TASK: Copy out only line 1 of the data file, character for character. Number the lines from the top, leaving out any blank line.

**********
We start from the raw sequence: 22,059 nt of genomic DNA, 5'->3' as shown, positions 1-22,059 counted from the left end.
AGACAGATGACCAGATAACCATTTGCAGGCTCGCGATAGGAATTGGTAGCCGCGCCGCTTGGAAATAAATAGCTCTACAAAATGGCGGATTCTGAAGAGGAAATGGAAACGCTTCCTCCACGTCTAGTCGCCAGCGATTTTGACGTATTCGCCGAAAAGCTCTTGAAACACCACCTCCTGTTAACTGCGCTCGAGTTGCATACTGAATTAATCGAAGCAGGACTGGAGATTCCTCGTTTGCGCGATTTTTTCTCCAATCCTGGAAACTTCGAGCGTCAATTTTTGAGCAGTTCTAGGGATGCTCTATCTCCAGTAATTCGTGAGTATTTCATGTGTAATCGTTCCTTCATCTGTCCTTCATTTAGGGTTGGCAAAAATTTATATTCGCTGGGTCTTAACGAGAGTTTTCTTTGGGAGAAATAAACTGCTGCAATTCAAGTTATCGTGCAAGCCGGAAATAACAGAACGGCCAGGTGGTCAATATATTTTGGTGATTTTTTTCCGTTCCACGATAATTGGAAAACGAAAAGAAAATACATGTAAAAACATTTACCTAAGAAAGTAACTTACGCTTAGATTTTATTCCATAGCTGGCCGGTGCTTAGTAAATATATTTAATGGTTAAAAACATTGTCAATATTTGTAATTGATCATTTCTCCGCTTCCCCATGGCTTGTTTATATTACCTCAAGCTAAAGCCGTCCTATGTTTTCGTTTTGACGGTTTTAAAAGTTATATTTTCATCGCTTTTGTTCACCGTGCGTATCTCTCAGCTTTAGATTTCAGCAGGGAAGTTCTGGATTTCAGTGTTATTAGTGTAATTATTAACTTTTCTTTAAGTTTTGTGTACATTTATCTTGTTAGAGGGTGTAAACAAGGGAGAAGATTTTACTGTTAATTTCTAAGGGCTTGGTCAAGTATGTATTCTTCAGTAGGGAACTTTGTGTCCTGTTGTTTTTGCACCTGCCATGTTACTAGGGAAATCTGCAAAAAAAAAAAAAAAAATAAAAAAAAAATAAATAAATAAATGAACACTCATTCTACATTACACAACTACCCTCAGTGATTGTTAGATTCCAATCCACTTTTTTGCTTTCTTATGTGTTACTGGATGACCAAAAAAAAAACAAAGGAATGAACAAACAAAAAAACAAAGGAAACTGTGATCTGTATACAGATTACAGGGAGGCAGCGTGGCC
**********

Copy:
We start from the raw sequence: 22,059 nt of genomic DNA, 5'->3' as shown, positions 1-22,059 counted from the left end.